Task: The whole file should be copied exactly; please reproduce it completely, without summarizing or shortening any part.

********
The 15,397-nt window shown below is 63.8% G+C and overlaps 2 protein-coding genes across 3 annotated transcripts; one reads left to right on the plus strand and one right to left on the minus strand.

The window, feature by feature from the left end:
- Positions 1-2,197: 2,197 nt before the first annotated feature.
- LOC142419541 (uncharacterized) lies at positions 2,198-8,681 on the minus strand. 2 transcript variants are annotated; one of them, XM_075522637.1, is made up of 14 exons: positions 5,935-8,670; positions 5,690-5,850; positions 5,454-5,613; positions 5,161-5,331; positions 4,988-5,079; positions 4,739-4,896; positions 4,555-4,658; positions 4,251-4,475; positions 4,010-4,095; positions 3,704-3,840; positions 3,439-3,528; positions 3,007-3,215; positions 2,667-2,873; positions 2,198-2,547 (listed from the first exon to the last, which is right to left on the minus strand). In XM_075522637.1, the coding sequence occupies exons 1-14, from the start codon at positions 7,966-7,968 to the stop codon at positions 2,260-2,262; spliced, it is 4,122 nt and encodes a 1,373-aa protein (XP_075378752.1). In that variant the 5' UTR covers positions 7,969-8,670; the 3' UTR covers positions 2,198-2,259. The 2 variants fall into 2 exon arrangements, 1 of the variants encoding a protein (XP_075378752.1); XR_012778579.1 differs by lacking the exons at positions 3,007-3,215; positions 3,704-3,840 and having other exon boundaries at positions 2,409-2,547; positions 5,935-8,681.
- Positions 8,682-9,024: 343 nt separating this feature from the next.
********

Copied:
The 15,397-nt window shown below is 63.8% G+C and overlaps 2 protein-coding genes across 3 annotated transcripts; one reads left to right on the plus strand and one right to left on the minus strand.

The window, feature by feature from the left end:
- Positions 1-2,197: 2,197 nt before the first annotated feature.
- LOC142419541 (uncharacterized) lies at positions 2,198-8,681 on the minus strand. 2 transcript variants are annotated; one of them, XM_075522637.1, is made up of 14 exons: positions 5,935-8,670; positions 5,690-5,850; positions 5,454-5,613; positions 5,161-5,331; positions 4,988-5,079; positions 4,739-4,896; positions 4,555-4,658; positions 4,251-4,475; positions 4,010-4,095; positions 3,704-3,840; positions 3,439-3,528; positions 3,007-3,215; positions 2,667-2,873; positions 2,198-2,547 (listed from the first exon to the last, which is right to left on the minus strand). In XM_075522637.1, the coding sequence occupies exons 1-14, from the start codon at positions 7,966-7,968 to the stop codon at positions 2,260-2,262; spliced, it is 4,122 nt and encodes a 1,373-aa protein (XP_075378752.1). In that variant the 5' UTR covers positions 7,969-8,670; the 3' UTR covers positions 2,198-2,259. The 2 variants fall into 2 exon arrangements, 1 of the variants encoding a protein (XP_075378752.1); XR_012778579.1 differs by lacking the exons at positions 3,007-3,215; positions 3,704-3,840 and having other exon boundaries at positions 2,409-2,547; positions 5,935-8,681.
- Positions 8,682-9,024: 343 nt separating this feature from the next.